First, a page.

It seems that Canada’s historic mission is to come to the selfless aid both of its friends and of complete strangers, and then, once the crisis is over, to be well and truly ignored. Canada is the perpetual wallflower that stands on the edge of the hall, waiting for someone to come and ask her for a dance. A fire breaks out, she risks life and limb to rescue her fellow dance-goers, and suffers serious injuries. But when the hall is repaired and the dancing resumes, there is Canada, the wallflower still, while those she once helped glamorously cavort across the floor, blithely neglecting her yet again.

That is the price Canada pays for sharing the North American continent with the United States, and for being a selfless friend of Britain in two global conflicts. For much of the 20th century, Canada was torn in two different directions: It seemed to be a part of the old world, yet had an address in the new one, and that divided identity ensured that it never fully got the gratitude it deserved.

Yet its purely voluntary contribution to the cause of freedom in two world wars was perhaps the greatest of any democracy. Almost 10% of Canada’s entire population of seven million people served in the armed forces during the First World War, and nearly 60,000 died. The great Allied victories of 1918 were spearheaded by Canadian troops, perhaps the most capable soldiers in the entire British order of battle.

Canada was repaid for its enormous sacrifice by downright neglect, its unique contribution to victory being absorbed into the popular memory as somehow or other the work of the “British.” The Second World War provided a re-run. The Canadian navy began the war with a half dozen vessels, and ended up policing nearly half of the Atlantic against U-boat attack.

More than 120 Canadian warships participated in the Normandy landings, during which 15,000 Canadian soldiers went ashore on D-Day alone. Canada finished the war with the third-largest navy and the fourth-largest air force in the world.

The world thanked Canada with the same sublime indifference as it had the previous time. Canadian participation in the war was acknowledged in film only if it was necessary to give an American actor a part in a campaign in which the United States had clearly not participated — a touching scrupulousness which, of course, Hollywood has since abandoned, as it has any notion of a separate Canadian identity.

So it is a general rule that actors and filmmakers arriving in Hollywood keep their nationality — unless, that is, they are Canadian. Thus Mary Pickford, Walter Huston, Donald Sutherland, Michael J. Fox, William Shatner, Norman Jewison, David Cronenberg and Dan Aykroyd have in the popular perception become American, and Christopher Plummer, British. It is as if, in the very act of becoming famous, a Canadian ceases to be Canadian, unless she is Margaret Atwood, who is as unshakably Canadian as a moose, or Celine Dion, for whom Canada has proved quite unable to find any takers.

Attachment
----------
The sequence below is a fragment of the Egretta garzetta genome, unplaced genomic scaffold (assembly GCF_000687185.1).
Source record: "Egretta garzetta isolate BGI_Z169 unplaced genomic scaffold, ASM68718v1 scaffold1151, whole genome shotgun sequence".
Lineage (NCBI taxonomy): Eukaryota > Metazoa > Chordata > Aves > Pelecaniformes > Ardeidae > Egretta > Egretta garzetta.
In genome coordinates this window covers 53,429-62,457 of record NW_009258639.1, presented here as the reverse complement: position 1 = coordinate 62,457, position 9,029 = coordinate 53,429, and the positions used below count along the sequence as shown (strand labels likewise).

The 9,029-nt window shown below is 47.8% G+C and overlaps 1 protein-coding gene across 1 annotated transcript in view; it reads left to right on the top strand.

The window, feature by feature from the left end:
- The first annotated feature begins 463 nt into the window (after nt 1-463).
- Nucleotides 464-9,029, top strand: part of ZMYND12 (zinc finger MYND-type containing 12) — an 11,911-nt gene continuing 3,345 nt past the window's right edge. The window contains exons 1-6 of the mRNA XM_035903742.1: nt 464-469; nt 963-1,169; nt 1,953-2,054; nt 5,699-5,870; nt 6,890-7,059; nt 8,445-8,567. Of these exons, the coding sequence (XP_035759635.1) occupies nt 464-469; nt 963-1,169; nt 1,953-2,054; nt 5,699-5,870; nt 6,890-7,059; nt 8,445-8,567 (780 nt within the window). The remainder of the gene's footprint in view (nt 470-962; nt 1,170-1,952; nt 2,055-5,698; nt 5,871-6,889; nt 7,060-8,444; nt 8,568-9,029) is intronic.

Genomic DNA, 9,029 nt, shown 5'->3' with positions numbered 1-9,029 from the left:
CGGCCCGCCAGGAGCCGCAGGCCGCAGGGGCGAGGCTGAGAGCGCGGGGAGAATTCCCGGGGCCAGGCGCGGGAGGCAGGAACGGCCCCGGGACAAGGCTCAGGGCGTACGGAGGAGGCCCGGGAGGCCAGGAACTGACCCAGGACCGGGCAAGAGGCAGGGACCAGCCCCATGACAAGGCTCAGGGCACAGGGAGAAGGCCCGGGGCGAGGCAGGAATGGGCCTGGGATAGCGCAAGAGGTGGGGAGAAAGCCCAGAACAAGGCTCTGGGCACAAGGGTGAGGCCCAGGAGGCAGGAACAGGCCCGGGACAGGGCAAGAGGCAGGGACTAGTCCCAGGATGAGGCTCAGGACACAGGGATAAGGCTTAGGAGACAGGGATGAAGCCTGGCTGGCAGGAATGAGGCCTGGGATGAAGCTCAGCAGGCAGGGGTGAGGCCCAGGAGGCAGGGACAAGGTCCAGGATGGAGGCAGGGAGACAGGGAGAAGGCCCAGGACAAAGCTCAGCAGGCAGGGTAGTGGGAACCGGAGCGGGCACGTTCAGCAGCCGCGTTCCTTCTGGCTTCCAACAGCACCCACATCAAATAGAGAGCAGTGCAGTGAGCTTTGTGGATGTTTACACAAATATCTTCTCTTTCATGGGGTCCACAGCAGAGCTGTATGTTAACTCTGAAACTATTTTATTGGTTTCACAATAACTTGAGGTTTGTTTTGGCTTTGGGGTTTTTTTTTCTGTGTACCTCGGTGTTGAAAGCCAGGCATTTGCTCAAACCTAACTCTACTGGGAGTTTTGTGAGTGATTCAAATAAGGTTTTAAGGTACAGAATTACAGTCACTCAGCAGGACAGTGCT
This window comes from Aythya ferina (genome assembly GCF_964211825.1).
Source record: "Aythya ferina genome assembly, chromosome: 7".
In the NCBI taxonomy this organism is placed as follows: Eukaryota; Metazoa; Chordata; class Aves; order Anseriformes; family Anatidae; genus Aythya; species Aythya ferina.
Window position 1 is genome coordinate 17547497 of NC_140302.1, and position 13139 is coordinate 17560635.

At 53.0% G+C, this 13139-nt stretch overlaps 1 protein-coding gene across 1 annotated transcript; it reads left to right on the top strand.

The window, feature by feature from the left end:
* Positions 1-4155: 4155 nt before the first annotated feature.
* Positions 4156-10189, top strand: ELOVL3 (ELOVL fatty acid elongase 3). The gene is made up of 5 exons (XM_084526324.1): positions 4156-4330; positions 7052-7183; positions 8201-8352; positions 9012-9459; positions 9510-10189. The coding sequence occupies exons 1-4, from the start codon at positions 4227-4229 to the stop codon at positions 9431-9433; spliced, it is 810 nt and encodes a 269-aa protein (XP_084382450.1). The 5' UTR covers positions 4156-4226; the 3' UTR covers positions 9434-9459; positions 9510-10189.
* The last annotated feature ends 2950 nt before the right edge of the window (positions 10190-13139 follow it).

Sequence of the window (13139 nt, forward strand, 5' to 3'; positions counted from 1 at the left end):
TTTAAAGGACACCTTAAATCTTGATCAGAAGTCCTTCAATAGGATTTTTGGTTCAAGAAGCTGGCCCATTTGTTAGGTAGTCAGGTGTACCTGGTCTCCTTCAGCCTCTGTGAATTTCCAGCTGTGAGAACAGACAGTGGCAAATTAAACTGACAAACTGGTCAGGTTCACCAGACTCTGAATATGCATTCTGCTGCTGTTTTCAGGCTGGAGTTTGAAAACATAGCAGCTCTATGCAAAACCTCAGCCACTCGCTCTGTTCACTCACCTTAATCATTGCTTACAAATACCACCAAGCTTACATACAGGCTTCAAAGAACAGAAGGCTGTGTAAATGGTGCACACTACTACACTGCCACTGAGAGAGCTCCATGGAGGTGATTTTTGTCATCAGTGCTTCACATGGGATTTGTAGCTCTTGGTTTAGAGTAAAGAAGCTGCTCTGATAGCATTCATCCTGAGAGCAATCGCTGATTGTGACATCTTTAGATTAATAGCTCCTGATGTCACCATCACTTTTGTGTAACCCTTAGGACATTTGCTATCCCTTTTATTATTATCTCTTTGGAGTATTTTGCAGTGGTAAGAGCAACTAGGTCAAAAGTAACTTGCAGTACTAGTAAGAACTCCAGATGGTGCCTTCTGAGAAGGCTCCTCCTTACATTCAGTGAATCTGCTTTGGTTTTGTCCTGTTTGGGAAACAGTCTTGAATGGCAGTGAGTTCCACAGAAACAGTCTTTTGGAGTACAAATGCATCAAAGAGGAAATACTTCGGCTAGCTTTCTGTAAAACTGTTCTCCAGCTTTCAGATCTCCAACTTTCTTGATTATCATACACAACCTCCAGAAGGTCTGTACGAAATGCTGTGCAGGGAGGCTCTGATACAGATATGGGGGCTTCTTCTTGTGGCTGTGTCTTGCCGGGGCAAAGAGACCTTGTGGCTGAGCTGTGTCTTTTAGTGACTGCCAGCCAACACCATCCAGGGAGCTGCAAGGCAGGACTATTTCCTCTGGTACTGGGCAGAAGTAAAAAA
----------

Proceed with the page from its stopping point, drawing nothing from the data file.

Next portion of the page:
Moreover, Canada is every bit as querulously alert to the achievements of its sons and daughters as the rest of the world is completely unaware of them. The Canadians proudly say of themselves — and are unheard by anyone else — that 1% of the world’s population has provided 10% of the world’s peacekeeping forces. Canadian soldiers in the past half century have been the greatest peacekeepers on Earth — in 39 missions on UN mandates, and six on non-UN peacekeeping duties, from Vietnam to East Timor, from Sinai to Bosnia.

Yet the only foreign engagement that has entered the popular non-Canadian imagination was the sorry affair in Somalia, in which out-of-control paratroopers murdered two Somali infiltrators. Their regiment was then disbanded in disgrace — a uniquely Canadian act of self-abasement for which, naturally, the Canadians received no international credit.

So who today in the United States knows about the stoic and selfless friendship its northern neighbour has given it in Afghanistan?

Rather like Cyrano de Bergerac, Canada repeatedly does honourable things for honourable motives, but instead of being thanked for it, it remains something of a figure of fun.

It is the Canadian way, for which Canadians should be proud, yet such honour comes at a high cost.

This week, four more grieving Canadian families knew that cost all too tragically well.


Thanks to the Canadians and the rest of our allies who are fighting WITH us in the “war on terror”. I'm really enjoying your views and your posts on Canadian military history.


As a member of the Canadian Army Reserve, I feel entitled to say: No apology needed Monica, all the guys here love you. We're both fighting for the same thing...freedom.


As a member of the Canadian Armed Forces, I will say that you will not be welcome in our country. Your comments and, the comments provided by your fellow 'comedians' on the red eye show, show that you have no respect for what we are doing to help your pathetic country, which you agree to being called, the most powerful country in the universe. We do not want your sympathy. I don't even think that my fellow officers would consider a direct apology. You should be ashamed. Stay out.


And you Canadians can stay out of the US when you have a health problem that needs more than 'socialized' medicine . . . that is until the US becomes 'Canada light.'